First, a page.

Investors hire financial advisors to provide insight and direction into personal financial matters, including investments.
The value of the advice provided by financial advisors determines whether an investor stays with that advisor for the long-term, looks for a different advisor, or attempts to handle matters alone.
However, just because an advisor offers advice, and because an investor pays for that advice, does not mean that advice is going to be followed. According to a survey of affluent investors by Spectrem, there is only a little better than 50-50 chance the advice will determine how the investor invests.
A survey of almost 700 affluent investors with a net worth over $100,000 (not including primary residence) asked the question “using a scale of 0 to 100, where “0” is “rarely follow the advice of my advisor” to “100”, which is “completely follow the advice of my advisor”, where would you put yourself?
Among retired investors, the rating averaged to 54.26, barely above the midpoint. Retired investors, in fact, have a slightly lower rating than working investors, who rated their advice-following habits at 54.72.
This is astonishing information. Advisors may not operate differently knowing their advice is only followed half the time, but it demonstrates that advice is not the same thing as directions or commands.
“There are many components that go into the investor-advisor relationship, and many investors enter conversations with their advisor with their own ideas about what they should do,’’ said Spectrem president George H. Walper Jr. “There are investors who use their advisor as a sounding board and a research source, and, of course, advisors do perform many of the investment functions an investor does not have the time or knowledge to perform. But there are not many investors who follow an advisor’s advice blindly.”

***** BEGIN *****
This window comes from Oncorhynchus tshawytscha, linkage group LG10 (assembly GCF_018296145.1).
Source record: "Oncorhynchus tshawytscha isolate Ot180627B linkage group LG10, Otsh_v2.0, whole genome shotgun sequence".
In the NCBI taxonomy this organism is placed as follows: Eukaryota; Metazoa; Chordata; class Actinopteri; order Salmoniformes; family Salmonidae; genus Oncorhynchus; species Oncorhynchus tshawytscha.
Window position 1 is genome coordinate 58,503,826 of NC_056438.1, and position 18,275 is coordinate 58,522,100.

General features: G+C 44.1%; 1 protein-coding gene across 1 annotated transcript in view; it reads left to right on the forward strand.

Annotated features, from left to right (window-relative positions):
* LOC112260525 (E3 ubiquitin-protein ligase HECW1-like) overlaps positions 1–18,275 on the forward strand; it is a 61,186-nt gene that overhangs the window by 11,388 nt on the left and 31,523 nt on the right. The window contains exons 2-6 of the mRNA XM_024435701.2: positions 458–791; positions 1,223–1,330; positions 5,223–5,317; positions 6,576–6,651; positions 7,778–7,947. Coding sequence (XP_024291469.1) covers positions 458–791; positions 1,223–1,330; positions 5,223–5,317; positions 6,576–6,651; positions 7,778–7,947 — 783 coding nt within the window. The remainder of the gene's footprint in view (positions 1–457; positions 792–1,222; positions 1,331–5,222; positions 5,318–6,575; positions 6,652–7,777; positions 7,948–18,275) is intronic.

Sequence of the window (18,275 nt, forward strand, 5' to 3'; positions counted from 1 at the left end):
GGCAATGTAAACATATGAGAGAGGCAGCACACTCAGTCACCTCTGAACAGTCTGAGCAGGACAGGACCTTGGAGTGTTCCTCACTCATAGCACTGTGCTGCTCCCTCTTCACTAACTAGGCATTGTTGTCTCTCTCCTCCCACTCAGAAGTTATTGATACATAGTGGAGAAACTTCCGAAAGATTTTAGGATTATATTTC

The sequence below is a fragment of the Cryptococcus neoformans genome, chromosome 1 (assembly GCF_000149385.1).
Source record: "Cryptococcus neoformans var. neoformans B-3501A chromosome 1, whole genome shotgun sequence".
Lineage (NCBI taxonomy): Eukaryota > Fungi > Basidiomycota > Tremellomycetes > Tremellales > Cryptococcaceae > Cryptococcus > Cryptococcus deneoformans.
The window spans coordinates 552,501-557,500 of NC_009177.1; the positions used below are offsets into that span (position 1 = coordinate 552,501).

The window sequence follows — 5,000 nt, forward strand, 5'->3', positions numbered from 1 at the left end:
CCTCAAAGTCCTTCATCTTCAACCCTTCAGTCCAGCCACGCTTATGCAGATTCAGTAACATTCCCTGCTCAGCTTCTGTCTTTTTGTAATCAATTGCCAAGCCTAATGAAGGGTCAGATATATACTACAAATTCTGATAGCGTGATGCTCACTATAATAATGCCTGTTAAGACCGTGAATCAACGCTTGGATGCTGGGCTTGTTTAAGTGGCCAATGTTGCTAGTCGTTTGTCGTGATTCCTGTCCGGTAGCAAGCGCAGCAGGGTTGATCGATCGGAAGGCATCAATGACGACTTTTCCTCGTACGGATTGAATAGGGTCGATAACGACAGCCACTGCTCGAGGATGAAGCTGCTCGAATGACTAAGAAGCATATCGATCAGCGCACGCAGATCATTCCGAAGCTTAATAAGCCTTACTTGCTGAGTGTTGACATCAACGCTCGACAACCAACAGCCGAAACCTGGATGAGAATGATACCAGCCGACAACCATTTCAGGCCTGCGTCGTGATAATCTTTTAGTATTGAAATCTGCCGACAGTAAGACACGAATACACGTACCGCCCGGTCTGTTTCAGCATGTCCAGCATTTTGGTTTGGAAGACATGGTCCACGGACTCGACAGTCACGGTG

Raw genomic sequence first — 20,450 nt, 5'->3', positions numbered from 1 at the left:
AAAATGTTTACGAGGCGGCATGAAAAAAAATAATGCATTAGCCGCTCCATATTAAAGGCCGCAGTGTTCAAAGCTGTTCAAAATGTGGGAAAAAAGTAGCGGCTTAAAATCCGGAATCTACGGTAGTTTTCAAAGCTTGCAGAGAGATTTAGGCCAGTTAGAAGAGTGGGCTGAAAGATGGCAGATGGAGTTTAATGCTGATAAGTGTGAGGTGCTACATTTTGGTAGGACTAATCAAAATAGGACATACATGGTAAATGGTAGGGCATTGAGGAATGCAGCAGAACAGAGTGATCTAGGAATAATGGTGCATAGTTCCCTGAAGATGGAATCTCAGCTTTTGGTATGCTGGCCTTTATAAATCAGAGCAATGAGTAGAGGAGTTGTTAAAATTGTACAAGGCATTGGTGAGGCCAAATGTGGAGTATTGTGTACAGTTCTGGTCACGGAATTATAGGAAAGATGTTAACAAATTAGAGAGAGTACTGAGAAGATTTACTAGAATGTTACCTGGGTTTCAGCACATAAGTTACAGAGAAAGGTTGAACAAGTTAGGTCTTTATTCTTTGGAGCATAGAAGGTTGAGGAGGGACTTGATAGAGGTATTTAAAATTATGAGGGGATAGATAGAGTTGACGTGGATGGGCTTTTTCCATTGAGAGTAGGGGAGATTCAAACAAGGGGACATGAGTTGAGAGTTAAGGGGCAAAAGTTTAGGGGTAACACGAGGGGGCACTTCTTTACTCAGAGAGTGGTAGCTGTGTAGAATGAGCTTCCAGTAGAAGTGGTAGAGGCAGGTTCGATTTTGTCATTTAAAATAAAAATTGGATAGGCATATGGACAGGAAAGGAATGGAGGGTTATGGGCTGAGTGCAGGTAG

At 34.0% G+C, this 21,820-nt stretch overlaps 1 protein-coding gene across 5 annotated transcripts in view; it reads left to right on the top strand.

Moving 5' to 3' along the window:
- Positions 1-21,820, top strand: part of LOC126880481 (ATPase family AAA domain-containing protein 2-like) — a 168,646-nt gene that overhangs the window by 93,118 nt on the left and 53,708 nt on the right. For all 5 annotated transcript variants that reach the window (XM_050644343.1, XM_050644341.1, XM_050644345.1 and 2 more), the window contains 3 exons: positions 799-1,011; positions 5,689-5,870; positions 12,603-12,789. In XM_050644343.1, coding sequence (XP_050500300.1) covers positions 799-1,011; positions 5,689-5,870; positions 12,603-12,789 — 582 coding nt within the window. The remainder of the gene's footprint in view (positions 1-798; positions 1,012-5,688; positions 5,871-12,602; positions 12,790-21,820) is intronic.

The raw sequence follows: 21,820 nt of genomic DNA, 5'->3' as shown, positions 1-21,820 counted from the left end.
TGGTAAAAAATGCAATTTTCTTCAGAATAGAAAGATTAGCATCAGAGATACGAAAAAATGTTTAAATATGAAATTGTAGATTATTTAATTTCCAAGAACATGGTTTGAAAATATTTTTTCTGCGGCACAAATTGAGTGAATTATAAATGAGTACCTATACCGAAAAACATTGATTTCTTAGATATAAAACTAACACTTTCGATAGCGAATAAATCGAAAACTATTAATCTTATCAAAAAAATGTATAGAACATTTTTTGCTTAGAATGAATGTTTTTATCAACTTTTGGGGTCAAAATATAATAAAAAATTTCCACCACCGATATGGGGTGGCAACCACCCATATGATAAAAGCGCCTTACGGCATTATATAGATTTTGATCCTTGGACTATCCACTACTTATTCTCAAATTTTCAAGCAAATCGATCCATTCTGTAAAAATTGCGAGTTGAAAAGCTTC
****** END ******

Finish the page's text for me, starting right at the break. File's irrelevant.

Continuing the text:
What makes the advice-following number among retired investors so much more significant is that retired investors tend to depend on their advisor to a greater degree than other investors.
Spectrem regularly polls investors on their level of advisor dependency, and the most recent result shows that 56 percent of retired investors either describe themselves as Advisor-Assisted (they consult their advisor on almost all financial and investment decisions) or Advisor-Dependent (their advisor makes almost all of the decisions for that investor). That is a high level of advisor usage.
What’s noteworthy is that even among those retired investors who claim some level of advisor dependency, their tendency to follow the advice of their advisor is still not overwhelmingly high: 69.91 among Advisor-Assisted investors and 83.62 among Advisor-Dependent investors.
According to the study Financial Wellness in Retirement, 26 percent of retired investors communicate and use their advisor more in retirement than they did in their working lives. That would seem to indicate a desire for advice, but it apparently does not indicate a desire to follow the advice of their advisor.
Top Takeaways For Advisors
The assumption that retired investors are blindly dependent upon the advice of financial professionals is hereby dashed. Like other investors, they listen, and perhaps they have more conversations with advisors on average than working investors, but at the end of the day, retired investors are just as independent in decision-making as other investors.
©2018 Spectrem Group